It’s Time to Reflect on the Lessons of COVID-19

“It’s hard for someone to care about us coming up to them and talking to them about taking the vaccine, if they are about to lose their housing or are already housing insecure. Housing, food access, public health – it’s all connected.”

As we continue to face challenges and consequences from COVID-19, there is a greater opportunity for leaders at every level to look at the successes, failures and lessons learned. What should we do and how can we use these lessons to define the tangible and intangible gains, like hope, equity and justice in our communities?

Mark Dinglasan and Dr. Monica Lallo

In a recent Op-Ed for NJ Spotlight News, Acenda Integrated Health Senior Vice President of Prevention, Youth and Education Services Monica Lallo, Ed.D., MPM, MPA and CUMAC Executive Director Mark Dinglasan, MBA, shared their experiences as leaders and as partners in the Moving NJ Forward Learning Collaborative. They wrote how they have seen the devastation to innocent lives and have learned to think outside the box, create agile and healing-centered programming, and build unique and forward-thinking collaborative partnerships, while developing immediate intervention strategies to meet the needs of our communities during this pandemic. 

For more than a year, the Moving NJ Forward Learning Collaborative of community-based nonprofits, healthcare personnel, municipal, county and state agencies and housing advocates have come together each week to exchange strategies for providing the most vulnerable communities with improved access to the COVID-19 vaccines. In the earliest phases of the COVID-19 vaccination effort, these partners shared approaches for providing information about the vaccines and the importance of taking the shot to those who could not reach a testing or vaccination site because they do not have access to affordable, reliable transportation, are homebound or experiencing homelessness. Initially named the NJ Vaccination Learning Network, these leaders identified opportunities to collaborate with trusted community messengers, such as barbers, clergy, school administrators, local pharmacies and employers, resident leaders and public safety professionals to take the vaccine door-to-door in senior apartment complexes, to seafarers arriving in Elizabethport and to the indigenous community of the Ramapough Mountains. They coordinated logistics for neighborhood pop-up clinics inside fire stations, bus stations and houses of worship, at food distribution events and rental assistance application fairs, and during hours when the state’s megasites were closed. With funding and support from New Jersey Health Initiatives, some of the partners developed multilingual outreach teams to answer residents’ questions and assist them in scheduling a vaccination appointment. Other partners provided individuals and families with round-trip transportation to vaccination events and distributed aftercare kits to soothe any discomfort from taking the shot.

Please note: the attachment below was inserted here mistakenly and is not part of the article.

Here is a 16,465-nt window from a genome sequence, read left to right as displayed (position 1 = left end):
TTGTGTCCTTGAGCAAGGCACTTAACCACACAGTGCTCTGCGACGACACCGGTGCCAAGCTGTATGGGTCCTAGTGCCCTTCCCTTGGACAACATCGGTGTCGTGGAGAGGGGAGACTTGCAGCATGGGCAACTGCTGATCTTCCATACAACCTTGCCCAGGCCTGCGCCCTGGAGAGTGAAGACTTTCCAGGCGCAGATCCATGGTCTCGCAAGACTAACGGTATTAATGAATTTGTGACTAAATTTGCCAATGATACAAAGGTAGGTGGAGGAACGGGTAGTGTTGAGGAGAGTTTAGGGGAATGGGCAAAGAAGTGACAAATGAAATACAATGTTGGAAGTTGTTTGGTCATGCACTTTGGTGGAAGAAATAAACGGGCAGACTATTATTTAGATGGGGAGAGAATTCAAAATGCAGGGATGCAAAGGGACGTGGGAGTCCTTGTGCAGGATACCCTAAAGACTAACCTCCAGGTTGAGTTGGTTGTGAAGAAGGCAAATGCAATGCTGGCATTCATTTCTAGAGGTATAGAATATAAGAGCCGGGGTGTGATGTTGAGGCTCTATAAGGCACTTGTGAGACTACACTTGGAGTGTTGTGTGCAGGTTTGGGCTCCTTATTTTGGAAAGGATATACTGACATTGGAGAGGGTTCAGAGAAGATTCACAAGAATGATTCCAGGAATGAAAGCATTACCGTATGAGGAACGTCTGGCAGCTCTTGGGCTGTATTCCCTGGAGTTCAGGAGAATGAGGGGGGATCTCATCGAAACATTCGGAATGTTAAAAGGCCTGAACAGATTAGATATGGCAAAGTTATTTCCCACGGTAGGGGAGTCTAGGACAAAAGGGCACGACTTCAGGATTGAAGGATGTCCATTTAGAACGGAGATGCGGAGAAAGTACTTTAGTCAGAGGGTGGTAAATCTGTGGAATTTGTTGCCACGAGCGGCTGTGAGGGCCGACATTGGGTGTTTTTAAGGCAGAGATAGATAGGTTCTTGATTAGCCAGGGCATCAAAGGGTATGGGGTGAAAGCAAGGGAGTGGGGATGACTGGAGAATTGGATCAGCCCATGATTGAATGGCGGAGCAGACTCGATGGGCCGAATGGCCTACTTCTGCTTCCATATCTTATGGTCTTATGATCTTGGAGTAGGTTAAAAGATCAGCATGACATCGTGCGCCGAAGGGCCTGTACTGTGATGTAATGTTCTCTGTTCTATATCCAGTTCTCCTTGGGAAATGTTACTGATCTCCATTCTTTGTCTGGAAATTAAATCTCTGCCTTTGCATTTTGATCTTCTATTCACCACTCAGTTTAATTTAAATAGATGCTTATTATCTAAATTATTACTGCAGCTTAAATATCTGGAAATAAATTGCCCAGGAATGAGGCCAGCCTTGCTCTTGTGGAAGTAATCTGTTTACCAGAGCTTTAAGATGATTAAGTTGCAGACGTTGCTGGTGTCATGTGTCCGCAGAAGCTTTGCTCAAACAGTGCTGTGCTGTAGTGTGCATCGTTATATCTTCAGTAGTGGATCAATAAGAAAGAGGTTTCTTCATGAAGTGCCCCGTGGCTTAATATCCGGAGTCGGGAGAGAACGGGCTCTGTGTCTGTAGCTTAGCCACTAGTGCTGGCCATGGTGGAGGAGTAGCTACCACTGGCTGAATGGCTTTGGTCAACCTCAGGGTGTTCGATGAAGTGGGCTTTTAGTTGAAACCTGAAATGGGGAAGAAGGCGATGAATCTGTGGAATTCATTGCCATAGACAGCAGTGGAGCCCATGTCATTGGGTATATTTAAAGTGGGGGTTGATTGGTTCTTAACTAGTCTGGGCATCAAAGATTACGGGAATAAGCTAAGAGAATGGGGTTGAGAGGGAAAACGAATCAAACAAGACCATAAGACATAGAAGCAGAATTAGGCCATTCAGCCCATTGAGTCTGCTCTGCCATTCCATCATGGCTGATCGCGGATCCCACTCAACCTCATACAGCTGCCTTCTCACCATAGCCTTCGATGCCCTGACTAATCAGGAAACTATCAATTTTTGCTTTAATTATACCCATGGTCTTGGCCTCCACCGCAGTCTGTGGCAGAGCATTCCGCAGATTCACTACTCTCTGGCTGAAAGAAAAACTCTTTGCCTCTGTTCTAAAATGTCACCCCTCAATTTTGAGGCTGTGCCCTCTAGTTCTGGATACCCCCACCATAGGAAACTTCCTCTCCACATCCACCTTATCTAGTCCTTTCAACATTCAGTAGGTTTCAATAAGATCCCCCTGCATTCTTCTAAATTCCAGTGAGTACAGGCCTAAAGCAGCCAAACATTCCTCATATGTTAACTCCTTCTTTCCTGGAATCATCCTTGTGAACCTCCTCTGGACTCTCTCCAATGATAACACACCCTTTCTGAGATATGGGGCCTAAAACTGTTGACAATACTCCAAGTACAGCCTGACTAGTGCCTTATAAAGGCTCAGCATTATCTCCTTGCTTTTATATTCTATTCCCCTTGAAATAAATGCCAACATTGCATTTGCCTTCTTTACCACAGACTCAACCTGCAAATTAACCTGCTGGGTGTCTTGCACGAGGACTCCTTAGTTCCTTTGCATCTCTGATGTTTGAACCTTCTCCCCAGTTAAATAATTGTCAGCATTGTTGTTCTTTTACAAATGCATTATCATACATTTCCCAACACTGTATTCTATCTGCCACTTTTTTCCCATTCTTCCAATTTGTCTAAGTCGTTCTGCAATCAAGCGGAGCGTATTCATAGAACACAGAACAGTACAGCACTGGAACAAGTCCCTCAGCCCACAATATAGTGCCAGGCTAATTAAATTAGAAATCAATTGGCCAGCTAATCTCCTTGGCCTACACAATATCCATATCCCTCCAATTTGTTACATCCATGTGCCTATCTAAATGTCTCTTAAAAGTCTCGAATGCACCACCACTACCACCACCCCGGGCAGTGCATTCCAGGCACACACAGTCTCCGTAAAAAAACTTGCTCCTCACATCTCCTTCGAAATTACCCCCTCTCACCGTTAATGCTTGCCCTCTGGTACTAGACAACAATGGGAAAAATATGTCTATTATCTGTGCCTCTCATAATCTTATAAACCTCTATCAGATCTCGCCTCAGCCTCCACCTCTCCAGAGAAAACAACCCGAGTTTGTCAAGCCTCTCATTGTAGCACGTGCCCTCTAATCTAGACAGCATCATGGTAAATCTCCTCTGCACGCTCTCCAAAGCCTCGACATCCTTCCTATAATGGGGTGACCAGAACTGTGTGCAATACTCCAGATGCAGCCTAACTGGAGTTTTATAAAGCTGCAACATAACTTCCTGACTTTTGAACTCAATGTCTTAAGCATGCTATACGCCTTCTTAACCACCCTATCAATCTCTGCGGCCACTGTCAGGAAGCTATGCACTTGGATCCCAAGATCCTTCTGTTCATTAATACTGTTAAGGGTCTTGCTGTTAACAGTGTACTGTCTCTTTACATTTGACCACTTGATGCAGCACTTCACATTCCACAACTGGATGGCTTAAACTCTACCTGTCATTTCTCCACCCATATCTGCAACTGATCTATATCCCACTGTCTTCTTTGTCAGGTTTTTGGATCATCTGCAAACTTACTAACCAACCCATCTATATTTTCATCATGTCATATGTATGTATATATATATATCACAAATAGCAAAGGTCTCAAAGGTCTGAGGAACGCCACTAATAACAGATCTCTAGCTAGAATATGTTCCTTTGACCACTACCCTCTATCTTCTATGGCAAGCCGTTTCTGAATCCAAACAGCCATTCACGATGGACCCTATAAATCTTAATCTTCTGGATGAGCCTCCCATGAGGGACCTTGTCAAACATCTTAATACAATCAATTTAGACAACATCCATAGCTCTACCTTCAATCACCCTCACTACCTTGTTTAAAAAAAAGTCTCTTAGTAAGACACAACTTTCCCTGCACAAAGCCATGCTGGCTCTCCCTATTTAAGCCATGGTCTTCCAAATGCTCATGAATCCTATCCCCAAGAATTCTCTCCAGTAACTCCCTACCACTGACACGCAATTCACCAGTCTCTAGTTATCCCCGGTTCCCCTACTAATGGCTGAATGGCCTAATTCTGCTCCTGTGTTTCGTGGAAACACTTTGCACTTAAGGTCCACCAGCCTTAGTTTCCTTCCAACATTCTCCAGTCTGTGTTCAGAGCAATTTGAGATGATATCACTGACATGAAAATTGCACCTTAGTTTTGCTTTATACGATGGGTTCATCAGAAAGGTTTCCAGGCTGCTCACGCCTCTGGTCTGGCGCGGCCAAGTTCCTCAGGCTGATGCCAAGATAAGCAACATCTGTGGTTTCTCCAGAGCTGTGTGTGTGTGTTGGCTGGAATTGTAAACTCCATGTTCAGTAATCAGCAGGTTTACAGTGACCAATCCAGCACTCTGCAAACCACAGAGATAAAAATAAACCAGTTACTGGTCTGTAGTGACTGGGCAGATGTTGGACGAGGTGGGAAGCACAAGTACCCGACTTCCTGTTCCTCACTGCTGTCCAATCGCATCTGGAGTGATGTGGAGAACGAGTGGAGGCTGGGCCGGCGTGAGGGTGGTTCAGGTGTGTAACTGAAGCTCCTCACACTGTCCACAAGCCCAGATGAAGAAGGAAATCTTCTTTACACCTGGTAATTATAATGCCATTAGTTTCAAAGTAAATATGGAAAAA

The Atlantic County Sheriff’s Office, Atlantic City Police Department and Rowan University School of Osteopathic Medicine partnered to coordinate a mobile COVID-19 vaccination site at the Atlantic City bus terminal on April 12, 2021. Credit: Press of Atlantic City/ Molly Shelly.

In recent weeks, the NJ Vaccination Learning Network renamed itself the Moving NJ Forward Learning Collaborative to better represent the partners’ systems-level thinking and commitment to applying the lessons from the past two years to unlock the doors to opportunity that marginalized communities face. Ensuring more equitable access to the COVID-19 vaccine originally connected these thought leaders. However, their focus has expanded to include housing and community development needs, reducing the impact of adverse childhood experiences and other social and economic factors that influence health.

“I get the question all the time, ‘Why does CUMAC, a food justice organization, care about COVID and COVID mitigation strategies?’ said Dinglasan. “It’s hard for someone to care about us coming up to them and talking to them in English, Spanish or Tagalog about taking the vaccine, if they are about to lose their housing or are already housing insecure. Housing, food access, public health – it’s all connected and there are people dying out here.”

“I truly believe building a continuum of care is what is important – not necessarily focusing on just one issue,” said Lallo.

The time is now and the future is at stake, wrote the co-authors. As a community, there must be a continued shift in our mindset. No longer can we shape our efforts based on the struggles or obstacles that we face. Collective impact is paramount to improving our lives; this is the best opportunity to reinvest and become the best version of ourselves. This new frontier will allow for power-sharing and a recommitment to inclusion and equity in the nation and in our Garden State. Read the full Op-Ed in NJ Spotlight News.

Related:

  • Learn more about the work Acenda Integrated Health and CUMAC have led with support from the Moving NJ Forward Learning Collaborative and NJHI.
  • The Moving NJ Forward Learning Collaborative also includes NJHI grantees and partners who have not received funding, yet are committed to working together, across communities and breaking down barriers to health and opportunity so everyone can thrive. Get to know some of the partners and their work.
  • Browse an early timeline of the collaborative’s initial efforts following the launch of the national COVID-19 vaccination campaign.